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Pain Management

It had been requested by the group to look at ways of managing pain. Chronic pain, often with an undiagnosed cause, and for which medication is not effective affects about 7.8 million people in the U.K, 25% of whom have lost their job and 16% of whom experience such bad pain that at times they feel as if they want to end their life. (These statistics are from 2009 and cited by Corrie, Townend and Cockx , 2016). We considered a CBT coping model of coping with chronic illness, also presented by the above authors.

Because human beings are not easily compartmentalised into separate parts that function independently of each other, this model considers a number of factors; physical, environment, the impact of medical professionals, our thoughts and beliefs about illness, the social relationships that we have and support, the culture we live in, the level of activity we engage in, our emotional state and resilience. All of these areas affect our experience of pain. For pain “is simultaneously a sensory and emotional experience” (Dima, 2013).

Our medical journey can sometimes be very discouraging and disheartening when no diagnosis is forthcoming and we get passed from department to department with no resolution for the pain. When our emotions are affected by a sense of hopelessness or stress this can increase our sensitivity to pain. The things we tell ourselves about pain can contribute to our emotional state and maintain pain e.g. I will never be well, I will get worse, or we may hold images that are upsetting and unhelpful. We are also affected what other people or our culture tell us about pain. Group members talked about messages they had heard such as ‘well-you’re not getting any younger’. The level of activity people engage in is important-overdoing it leads to more pain, more injury, more recovery time and less wellness. Inactivity due to fear or beliefs about the pain maintains it and contributes to a reduced sense of overall wellbeing due to isolation and not engaging with pleasurable activities. Group members spoke about the importance of balance and how they continued normal activity although sometimes needed to moderate this at certain times but didn’t stop doing things altogether.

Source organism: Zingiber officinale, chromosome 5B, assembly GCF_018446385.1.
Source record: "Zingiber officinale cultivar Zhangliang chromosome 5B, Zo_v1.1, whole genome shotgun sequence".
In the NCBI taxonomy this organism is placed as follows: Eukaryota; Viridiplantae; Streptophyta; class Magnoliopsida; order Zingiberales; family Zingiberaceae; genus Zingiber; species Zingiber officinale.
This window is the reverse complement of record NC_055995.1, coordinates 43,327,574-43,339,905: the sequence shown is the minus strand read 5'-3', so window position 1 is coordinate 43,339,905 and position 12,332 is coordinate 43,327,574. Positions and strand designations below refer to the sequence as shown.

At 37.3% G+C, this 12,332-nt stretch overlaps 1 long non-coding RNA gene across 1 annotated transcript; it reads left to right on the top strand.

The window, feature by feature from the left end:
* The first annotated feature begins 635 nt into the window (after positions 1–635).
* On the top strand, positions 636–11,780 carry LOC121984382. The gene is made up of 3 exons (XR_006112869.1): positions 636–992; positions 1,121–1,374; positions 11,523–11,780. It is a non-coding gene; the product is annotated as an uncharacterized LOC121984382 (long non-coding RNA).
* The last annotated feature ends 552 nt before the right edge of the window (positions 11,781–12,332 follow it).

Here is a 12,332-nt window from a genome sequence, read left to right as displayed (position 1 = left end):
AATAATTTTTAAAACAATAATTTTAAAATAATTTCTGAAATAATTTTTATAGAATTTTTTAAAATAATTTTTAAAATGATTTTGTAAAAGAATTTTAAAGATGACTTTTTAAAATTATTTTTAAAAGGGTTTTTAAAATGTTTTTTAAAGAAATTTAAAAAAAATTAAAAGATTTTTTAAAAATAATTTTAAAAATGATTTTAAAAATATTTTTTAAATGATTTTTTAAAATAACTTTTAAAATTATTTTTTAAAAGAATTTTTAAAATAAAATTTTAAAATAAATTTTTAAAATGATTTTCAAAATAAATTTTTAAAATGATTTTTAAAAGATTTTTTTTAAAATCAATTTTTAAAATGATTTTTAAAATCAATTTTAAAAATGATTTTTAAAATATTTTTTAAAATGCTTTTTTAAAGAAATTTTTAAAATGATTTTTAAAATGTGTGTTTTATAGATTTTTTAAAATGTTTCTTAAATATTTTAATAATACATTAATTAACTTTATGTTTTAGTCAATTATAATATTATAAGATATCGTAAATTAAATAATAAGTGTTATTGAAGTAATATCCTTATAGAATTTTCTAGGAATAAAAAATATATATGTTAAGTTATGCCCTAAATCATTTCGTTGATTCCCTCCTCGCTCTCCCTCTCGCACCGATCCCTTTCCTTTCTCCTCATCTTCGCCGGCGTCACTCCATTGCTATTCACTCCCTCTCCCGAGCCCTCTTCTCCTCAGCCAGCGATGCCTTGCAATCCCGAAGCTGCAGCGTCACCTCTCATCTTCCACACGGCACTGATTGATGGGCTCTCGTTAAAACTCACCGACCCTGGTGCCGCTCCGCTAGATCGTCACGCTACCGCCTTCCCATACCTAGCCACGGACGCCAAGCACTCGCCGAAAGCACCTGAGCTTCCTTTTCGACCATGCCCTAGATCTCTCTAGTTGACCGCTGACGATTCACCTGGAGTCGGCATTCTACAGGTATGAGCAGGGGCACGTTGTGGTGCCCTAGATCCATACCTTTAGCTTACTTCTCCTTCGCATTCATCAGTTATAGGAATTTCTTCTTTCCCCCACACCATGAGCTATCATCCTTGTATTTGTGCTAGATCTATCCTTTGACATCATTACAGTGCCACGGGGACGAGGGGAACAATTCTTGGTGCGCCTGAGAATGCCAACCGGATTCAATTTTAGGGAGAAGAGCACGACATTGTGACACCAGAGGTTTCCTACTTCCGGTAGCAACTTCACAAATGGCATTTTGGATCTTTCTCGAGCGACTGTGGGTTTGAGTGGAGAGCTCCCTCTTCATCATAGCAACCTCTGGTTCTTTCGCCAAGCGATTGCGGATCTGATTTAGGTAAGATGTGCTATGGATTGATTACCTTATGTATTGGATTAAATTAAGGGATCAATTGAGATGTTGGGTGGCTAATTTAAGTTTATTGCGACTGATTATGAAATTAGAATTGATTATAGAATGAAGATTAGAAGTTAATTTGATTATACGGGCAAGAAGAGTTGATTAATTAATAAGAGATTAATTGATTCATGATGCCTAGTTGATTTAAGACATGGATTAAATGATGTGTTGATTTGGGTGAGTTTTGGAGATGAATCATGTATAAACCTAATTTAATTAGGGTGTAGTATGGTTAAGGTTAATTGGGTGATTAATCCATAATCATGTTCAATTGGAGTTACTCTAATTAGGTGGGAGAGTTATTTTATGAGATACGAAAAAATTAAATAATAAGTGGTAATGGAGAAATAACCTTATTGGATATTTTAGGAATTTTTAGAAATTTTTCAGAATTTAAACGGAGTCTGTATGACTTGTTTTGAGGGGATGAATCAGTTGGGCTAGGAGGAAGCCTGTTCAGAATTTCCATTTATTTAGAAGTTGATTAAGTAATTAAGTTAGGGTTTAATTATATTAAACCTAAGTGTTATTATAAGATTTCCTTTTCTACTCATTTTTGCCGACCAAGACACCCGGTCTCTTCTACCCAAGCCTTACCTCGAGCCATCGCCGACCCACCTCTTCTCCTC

Group members spoke about how important it is to have support and how significant this is to them. Research shows that such support how ‘pain is perceived, expressed and experienced’ (Corrie, Townend and Cockx, 2016). Medical professionals and other social contacts can help or hinder what we tell ourselves about our pain and acceptance of illness and what we can manage.